© Reuters. FILE PHOTO: An aerial view shows tugboats helping a crude oil tanker to berth at an oil terminal, off Waidiao Island in Zhoushan, Zhejiang province, China July 18, 2022. cnsphoto via REUTERS/File Photo
By Colleen Howe
BEIJING (Reuters) – Oil prices were little changed in Asian trading on Wednesday as weak demand and a recovery in supply limited the market’s reaction to mounting geopolitical risk.
The front-month March contract for inched up 5 cents to $79.60 a barrel as at 0138 GMT. U.S. West Texas Intermediate crude ticked up 7 cents to $74.44 a barrel.
“Weak demand amid ongoing supply risks kept hemmed in a tight range,” ANZ analysts said in a client note.
The prompt-month contract for Brent crude was trading at a 42 cent premium over the following month as geopolitical tension drove demand for nearer-term supply.
A coalition of 24 nations led by the U.S. and UK conducted new strikes against Houthi fighters in Yemen on Tuesday. The strikes were aimed at stopping the Houthis’ attacks on global trade, Britain said in a joint statement.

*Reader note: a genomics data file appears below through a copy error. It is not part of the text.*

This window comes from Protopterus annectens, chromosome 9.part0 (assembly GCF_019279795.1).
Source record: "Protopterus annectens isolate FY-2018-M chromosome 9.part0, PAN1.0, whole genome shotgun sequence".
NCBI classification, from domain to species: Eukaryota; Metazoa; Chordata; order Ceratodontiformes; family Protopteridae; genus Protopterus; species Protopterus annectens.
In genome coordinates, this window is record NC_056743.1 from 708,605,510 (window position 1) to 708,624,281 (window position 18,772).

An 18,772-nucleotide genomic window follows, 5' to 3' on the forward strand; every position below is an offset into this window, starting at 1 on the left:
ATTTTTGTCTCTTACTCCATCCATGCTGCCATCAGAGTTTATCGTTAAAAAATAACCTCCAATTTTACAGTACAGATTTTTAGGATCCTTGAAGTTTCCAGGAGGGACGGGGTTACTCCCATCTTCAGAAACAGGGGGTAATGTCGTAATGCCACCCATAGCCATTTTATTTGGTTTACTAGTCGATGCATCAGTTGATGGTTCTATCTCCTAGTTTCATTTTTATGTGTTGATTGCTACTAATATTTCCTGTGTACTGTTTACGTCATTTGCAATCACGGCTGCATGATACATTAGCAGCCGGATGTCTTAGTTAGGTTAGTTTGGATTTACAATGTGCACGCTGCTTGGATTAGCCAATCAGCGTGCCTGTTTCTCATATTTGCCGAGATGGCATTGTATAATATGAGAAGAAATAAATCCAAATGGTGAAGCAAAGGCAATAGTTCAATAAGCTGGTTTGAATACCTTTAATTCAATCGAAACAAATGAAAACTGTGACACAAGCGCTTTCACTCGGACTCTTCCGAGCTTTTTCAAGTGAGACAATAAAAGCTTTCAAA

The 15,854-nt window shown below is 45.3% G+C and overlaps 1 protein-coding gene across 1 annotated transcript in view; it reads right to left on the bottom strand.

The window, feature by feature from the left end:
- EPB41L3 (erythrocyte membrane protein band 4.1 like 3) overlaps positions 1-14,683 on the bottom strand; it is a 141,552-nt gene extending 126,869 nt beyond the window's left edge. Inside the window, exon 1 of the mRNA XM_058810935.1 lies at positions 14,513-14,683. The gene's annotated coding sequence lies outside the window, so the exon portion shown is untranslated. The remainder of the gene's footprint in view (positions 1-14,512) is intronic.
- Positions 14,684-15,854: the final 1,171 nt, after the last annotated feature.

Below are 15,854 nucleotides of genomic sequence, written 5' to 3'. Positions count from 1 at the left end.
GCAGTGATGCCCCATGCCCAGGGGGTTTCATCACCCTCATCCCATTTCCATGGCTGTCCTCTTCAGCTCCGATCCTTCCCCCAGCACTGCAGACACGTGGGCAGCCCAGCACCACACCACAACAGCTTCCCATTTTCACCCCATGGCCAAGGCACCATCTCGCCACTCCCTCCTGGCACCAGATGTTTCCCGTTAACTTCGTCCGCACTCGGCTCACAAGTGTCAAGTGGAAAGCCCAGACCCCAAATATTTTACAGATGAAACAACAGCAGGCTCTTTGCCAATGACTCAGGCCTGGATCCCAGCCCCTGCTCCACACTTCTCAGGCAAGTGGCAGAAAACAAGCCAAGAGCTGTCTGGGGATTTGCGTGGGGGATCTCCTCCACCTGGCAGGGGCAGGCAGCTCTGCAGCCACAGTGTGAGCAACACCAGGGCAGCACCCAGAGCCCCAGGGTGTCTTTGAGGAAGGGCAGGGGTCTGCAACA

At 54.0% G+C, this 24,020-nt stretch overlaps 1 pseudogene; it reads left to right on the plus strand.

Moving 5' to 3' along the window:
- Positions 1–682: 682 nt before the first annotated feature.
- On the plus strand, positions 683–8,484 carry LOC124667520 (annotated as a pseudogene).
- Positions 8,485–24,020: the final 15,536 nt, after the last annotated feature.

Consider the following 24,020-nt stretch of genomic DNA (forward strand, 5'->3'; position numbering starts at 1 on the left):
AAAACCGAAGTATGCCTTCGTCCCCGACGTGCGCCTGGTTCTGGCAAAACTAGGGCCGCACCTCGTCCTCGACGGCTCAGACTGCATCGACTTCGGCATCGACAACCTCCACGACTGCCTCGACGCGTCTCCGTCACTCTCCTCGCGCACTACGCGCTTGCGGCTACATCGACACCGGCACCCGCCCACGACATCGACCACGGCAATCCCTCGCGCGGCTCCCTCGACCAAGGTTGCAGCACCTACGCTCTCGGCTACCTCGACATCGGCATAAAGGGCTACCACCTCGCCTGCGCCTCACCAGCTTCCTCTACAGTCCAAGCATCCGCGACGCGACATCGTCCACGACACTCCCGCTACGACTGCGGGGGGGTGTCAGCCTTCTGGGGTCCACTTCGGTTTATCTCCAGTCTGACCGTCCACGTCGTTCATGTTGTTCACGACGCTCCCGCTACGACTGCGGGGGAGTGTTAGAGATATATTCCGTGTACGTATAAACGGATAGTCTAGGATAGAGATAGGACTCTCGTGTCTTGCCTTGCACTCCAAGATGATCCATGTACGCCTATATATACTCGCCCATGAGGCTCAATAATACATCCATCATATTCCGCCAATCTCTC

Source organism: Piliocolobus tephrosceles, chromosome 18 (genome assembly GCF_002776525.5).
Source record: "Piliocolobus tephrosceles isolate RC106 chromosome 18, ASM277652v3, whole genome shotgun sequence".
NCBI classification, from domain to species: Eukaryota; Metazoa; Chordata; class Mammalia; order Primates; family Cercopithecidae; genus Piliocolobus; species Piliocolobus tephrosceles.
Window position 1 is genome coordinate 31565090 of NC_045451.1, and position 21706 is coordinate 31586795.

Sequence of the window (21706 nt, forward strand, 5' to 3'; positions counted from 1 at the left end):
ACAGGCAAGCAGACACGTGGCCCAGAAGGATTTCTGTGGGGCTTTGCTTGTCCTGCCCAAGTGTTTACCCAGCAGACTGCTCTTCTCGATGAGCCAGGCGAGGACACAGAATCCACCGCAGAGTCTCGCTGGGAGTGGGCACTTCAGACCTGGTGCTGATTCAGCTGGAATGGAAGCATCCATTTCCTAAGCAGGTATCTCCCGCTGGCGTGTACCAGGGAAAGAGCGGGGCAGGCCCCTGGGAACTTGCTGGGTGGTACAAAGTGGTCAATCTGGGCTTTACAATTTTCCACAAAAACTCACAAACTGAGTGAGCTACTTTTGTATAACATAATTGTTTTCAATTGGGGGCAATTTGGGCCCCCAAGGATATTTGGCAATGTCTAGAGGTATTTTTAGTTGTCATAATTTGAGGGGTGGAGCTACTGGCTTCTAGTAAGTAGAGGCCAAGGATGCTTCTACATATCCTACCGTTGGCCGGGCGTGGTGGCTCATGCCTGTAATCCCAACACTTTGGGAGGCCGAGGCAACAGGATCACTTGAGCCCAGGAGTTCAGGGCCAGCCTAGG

The U.S. said Iran-backed Houthis have mounted 26 attacks since late November on commercial shipping in the Red Sea, a shipping lane used by about 12% of global oil trade before the attacks.
The U.S. also carried out strikes against Iran-linked militia in Iraq on Tuesday, following an attack on an Iraqi air base that wounded U.S. forces.
But news that Libya had restarted oil exports and U.S. supply had started to recover from a recent cold snap limited price rises, ANZ analysts said.
Libya’s 300,000 bpd Sharara oilfield restarted on Jan. 21 after a protest-related pause since early January.
In the U.S., the third-largest oil-producing state of North Dakota brought some oil output back online after weather-related disruption, the state’s pipeline authority said. But output was still down as much as 300,000 barrels per day (bpd). In mid-January, output had weakened by as much as 425,000 bpd on extreme cold.